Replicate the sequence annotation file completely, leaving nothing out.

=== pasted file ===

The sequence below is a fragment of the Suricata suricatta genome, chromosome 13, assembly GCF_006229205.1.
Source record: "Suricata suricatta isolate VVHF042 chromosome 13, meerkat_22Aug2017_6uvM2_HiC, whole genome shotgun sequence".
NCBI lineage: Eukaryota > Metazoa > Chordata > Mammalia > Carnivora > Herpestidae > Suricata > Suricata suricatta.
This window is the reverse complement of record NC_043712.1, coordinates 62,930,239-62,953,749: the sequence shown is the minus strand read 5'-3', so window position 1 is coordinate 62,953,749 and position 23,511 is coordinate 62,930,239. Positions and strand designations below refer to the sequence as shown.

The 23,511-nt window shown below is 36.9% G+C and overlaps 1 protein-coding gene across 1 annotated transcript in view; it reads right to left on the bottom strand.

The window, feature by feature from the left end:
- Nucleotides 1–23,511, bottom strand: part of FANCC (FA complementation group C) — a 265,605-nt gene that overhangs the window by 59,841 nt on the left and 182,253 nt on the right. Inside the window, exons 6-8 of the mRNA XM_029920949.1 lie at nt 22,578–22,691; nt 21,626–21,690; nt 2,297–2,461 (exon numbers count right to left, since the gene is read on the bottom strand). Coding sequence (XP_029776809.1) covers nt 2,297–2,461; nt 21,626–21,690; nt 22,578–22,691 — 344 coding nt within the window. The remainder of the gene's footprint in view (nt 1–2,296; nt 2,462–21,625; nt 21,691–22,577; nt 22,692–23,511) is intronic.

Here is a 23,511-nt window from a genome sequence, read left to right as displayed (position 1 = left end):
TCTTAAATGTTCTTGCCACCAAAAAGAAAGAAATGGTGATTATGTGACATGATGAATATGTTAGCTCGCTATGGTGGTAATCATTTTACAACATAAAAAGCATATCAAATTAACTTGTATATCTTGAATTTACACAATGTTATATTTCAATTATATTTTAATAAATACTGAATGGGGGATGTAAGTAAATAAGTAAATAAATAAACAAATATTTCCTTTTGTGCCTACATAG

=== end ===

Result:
The sequence below is a fragment of the Suricata suricatta genome, chromosome 13, assembly GCF_006229205.1.
Source record: "Suricata suricatta isolate VVHF042 chromosome 13, meerkat_22Aug2017_6uvM2_HiC, whole genome shotgun sequence".
NCBI lineage: Eukaryota > Metazoa > Chordata > Mammalia > Carnivora > Herpestidae > Suricata > Suricata suricatta.
This window is the reverse complement of record NC_043712.1, coordinates 62,930,239-62,953,749: the sequence shown is the minus strand read 5'-3', so window position 1 is coordinate 62,953,749 and position 23,511 is coordinate 62,930,239. Positions and strand designations below refer to the sequence as shown.

The 23,511-nt window shown below is 36.9% G+C and overlaps 1 protein-coding gene across 1 annotated transcript in view; it reads right to left on the bottom strand.

The window, feature by feature from the left end:
- Nucleotides 1–23,511, bottom strand: part of FANCC (FA complementation group C) — a 265,605-nt gene that overhangs the window by 59,841 nt on the left and 182,253 nt on the right. Inside the window, exons 6-8 of the mRNA XM_029920949.1 lie at nt 22,578–22,691; nt 21,626–21,690; nt 2,297–2,461 (exon numbers count right to left, since the gene is read on the bottom strand). Coding sequence (XP_029776809.1) covers nt 2,297–2,461; nt 21,626–21,690; nt 22,578–22,691 — 344 coding nt within the window. The remainder of the gene's footprint in view (nt 1–2,296; nt 2,462–21,625; nt 21,691–22,577; nt 22,692–23,511) is intronic.

Here is a 23,511-nt window from a genome sequence, read left to right as displayed (position 1 = left end):
TCTTAAATGTTCTTGCCACCAAAAAGAAAGAAATGGTGATTATGTGACATGATGAATATGTTAGCTCGCTATGGTGGTAATCATTTTACAACATAAAAAGCATATCAAATTAACTTGTATATCTTGAATTTACACAATGTTATATTTCAATTATATTTTAATAAATACTGAATGGGGGATGTAAGTAAATAAGTAAATAAATAAACAAATATTTCCTTTTGTGCCTACATAG